Sept. 7 (UPI) -- South Korea's presidential office said Friday the two Koreas agreed to "speed up" the denuclearization of the Korean Peninsula and the establishent of a peace regime, a day after South Korean envoys said Kim Jong Un desired denuclearization during U.S. President Donald Trump's first term.
Presidential Blue House spokesman Kim Eui-kyeom told reporters at a regular press briefing Seoul hopes the United States will take corresponding measures to the latest inter-Korea developments, Yonhap reported.
The North Korean leader reportedly told the visiting South Korean delegation, led by President Moon Jae-in's national security adviser Chung Eui-yong, he was prepared to accept "stronger measures" to curtail his nuclear weapons program and looked forward to declaring the end of the 1950-53 Korean War.
On Friday Kim Eui-kyeom declined to comment on a nuclear timetable for the North.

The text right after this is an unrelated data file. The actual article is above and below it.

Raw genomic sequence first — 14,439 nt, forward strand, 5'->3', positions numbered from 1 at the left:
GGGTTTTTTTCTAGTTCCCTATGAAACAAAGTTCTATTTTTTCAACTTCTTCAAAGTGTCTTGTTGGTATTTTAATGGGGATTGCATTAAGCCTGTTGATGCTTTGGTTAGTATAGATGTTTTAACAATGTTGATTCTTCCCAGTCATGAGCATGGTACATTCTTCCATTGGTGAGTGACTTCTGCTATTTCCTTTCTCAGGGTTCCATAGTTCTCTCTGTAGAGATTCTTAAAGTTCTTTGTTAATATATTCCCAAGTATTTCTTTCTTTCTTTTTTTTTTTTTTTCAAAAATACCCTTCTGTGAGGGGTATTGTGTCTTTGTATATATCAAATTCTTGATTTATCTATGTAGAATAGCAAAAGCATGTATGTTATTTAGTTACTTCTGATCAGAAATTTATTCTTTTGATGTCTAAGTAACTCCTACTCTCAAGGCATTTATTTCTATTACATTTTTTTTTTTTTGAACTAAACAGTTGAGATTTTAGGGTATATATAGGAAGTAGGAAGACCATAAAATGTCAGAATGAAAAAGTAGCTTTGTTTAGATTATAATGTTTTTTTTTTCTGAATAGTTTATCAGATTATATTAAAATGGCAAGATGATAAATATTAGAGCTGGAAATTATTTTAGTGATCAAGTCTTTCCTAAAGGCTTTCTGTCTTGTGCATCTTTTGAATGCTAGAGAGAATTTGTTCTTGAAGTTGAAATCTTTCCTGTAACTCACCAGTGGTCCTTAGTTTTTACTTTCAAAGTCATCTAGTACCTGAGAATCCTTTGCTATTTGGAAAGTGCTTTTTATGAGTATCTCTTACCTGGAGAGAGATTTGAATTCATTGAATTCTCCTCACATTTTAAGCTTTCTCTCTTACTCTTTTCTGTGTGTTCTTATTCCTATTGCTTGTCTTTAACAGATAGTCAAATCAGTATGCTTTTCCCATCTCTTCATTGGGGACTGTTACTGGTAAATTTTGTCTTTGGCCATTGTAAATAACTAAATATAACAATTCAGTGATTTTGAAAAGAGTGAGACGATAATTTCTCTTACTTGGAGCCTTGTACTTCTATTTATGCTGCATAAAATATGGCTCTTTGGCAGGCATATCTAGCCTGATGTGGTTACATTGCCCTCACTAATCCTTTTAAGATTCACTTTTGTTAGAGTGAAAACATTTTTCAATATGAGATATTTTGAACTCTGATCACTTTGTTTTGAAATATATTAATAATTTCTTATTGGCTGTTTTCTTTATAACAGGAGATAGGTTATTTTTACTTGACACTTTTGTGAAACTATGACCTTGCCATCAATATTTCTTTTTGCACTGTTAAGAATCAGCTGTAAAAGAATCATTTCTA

"Since we have delivered North Korea's message to the United States, we expect President Trump and U.S. policymakers will seriously deliberate and bring forward measures," Kim said.
The South Korean spokesman also said summits in September will make way for an end-of-war declaration, the chief objective of both Koreas.
Moon will meet with Kim Jong Un Sept. 18-20 in Pyongyang, then meet with Trump during the United Nations General Assembly.
"We are working diligently" toward the declaration, Kim said, while asking for the "understanding" of the press corps.
North Korea's message has been delivered to White House National Security Adviser John Bolton, Seoul said.
The latest inter-Korea developments come at a time when President Moon's approval rating has dipped below 50 percent.
According to South Korea's National Election Survey Deliberation Commission, Moon's approval rating now stands at 49 percent, local newspaper Hankyoreh reported.
Respondents are concerned about sluggish economic growth, according to the report.